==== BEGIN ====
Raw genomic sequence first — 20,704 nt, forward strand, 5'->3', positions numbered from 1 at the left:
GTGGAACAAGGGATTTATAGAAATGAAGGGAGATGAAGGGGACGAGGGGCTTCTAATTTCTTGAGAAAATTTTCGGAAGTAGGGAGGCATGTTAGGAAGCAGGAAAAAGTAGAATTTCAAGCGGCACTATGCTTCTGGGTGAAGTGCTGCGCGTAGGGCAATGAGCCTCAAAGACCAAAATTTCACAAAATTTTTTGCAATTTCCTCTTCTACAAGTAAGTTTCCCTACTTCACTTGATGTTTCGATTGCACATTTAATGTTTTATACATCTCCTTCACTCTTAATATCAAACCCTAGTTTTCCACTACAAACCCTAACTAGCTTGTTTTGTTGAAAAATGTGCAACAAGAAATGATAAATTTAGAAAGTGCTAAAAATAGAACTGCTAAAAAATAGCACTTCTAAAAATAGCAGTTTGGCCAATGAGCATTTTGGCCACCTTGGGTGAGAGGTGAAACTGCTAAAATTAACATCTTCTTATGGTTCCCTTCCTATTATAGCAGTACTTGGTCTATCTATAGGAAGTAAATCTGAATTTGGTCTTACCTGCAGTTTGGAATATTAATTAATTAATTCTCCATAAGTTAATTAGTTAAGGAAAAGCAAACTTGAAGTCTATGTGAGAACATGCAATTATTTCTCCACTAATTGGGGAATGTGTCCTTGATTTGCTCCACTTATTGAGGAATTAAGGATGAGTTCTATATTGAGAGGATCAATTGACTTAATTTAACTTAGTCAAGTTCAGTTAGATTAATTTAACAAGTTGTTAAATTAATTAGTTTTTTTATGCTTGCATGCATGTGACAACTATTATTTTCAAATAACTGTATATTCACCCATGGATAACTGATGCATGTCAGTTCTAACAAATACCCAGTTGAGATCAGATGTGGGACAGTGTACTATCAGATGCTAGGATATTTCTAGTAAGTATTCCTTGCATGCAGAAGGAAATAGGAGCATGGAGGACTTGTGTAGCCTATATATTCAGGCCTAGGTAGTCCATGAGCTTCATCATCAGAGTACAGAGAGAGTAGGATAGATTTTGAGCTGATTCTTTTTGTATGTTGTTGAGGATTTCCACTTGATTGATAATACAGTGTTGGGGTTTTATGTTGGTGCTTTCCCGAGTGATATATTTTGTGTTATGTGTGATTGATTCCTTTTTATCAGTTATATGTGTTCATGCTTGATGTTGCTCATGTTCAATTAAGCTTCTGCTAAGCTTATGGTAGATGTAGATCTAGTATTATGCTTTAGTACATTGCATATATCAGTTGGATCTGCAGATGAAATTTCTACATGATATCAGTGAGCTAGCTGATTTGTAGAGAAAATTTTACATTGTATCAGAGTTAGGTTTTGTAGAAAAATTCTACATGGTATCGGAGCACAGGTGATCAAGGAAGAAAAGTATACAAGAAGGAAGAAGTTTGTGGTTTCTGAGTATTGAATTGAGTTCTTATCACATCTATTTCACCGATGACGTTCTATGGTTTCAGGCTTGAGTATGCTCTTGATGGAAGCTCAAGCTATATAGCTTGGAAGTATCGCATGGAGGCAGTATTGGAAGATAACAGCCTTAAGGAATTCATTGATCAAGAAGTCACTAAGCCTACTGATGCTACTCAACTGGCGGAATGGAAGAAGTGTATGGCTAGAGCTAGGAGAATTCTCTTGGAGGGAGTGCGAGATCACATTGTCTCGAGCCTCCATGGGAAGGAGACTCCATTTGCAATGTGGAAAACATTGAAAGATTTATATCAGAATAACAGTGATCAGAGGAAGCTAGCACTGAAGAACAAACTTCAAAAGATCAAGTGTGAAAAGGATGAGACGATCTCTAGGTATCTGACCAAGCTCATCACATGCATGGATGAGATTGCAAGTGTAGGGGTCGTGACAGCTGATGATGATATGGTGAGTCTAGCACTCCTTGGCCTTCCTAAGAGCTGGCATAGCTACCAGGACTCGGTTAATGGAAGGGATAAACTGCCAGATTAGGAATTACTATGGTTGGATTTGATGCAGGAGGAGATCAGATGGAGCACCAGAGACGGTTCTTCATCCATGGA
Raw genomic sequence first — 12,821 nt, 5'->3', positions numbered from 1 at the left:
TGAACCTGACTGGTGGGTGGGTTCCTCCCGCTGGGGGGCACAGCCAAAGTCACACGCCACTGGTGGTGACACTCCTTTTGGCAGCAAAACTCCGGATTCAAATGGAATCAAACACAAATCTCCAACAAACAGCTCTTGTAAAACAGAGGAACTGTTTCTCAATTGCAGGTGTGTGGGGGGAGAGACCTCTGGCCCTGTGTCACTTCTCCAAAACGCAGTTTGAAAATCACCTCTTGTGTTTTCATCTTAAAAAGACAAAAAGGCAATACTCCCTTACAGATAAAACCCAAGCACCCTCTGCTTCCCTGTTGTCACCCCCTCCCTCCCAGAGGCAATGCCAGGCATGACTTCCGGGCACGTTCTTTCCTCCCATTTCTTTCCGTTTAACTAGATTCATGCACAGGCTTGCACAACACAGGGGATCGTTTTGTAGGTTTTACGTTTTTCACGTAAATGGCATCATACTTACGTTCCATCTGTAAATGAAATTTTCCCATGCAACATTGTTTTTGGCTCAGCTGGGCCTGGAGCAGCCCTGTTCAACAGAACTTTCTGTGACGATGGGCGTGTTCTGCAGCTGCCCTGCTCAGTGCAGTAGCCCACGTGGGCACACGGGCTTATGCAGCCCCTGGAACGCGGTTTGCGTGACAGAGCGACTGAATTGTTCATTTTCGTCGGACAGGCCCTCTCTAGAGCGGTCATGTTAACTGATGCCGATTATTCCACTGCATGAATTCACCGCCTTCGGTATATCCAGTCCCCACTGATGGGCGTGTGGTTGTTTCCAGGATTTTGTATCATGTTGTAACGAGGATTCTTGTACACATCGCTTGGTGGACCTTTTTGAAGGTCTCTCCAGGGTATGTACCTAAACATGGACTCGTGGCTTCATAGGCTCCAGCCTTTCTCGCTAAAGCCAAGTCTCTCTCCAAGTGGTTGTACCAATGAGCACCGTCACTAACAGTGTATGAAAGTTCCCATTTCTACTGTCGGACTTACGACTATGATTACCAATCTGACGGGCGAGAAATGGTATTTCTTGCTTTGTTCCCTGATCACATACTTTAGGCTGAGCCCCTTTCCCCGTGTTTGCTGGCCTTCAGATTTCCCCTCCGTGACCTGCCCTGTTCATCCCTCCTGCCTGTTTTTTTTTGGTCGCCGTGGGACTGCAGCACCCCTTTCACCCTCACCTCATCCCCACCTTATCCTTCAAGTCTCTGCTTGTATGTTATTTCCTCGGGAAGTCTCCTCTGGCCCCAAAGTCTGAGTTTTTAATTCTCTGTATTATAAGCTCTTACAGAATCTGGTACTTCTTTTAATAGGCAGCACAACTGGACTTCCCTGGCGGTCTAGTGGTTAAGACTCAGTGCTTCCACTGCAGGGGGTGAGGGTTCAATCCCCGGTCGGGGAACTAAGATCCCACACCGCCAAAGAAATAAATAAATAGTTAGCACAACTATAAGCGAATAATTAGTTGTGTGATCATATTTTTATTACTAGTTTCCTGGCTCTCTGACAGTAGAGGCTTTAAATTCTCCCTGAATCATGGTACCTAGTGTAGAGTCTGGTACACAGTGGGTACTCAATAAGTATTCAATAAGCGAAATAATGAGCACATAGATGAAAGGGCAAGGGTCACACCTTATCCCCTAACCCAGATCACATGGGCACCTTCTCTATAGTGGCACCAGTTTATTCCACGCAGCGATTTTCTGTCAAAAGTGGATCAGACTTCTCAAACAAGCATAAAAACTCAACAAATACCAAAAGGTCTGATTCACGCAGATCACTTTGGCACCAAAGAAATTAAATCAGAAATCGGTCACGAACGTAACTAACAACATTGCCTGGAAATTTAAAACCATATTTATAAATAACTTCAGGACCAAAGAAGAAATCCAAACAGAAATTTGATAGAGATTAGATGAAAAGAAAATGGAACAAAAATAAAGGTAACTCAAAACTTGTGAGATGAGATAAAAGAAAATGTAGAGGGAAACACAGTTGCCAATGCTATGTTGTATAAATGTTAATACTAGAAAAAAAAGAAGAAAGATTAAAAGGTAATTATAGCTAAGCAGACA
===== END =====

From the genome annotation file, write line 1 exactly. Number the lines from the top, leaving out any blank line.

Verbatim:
Raw genomic sequence first — 20,704 nt, forward strand, 5'->3', positions numbered from 1 at the left: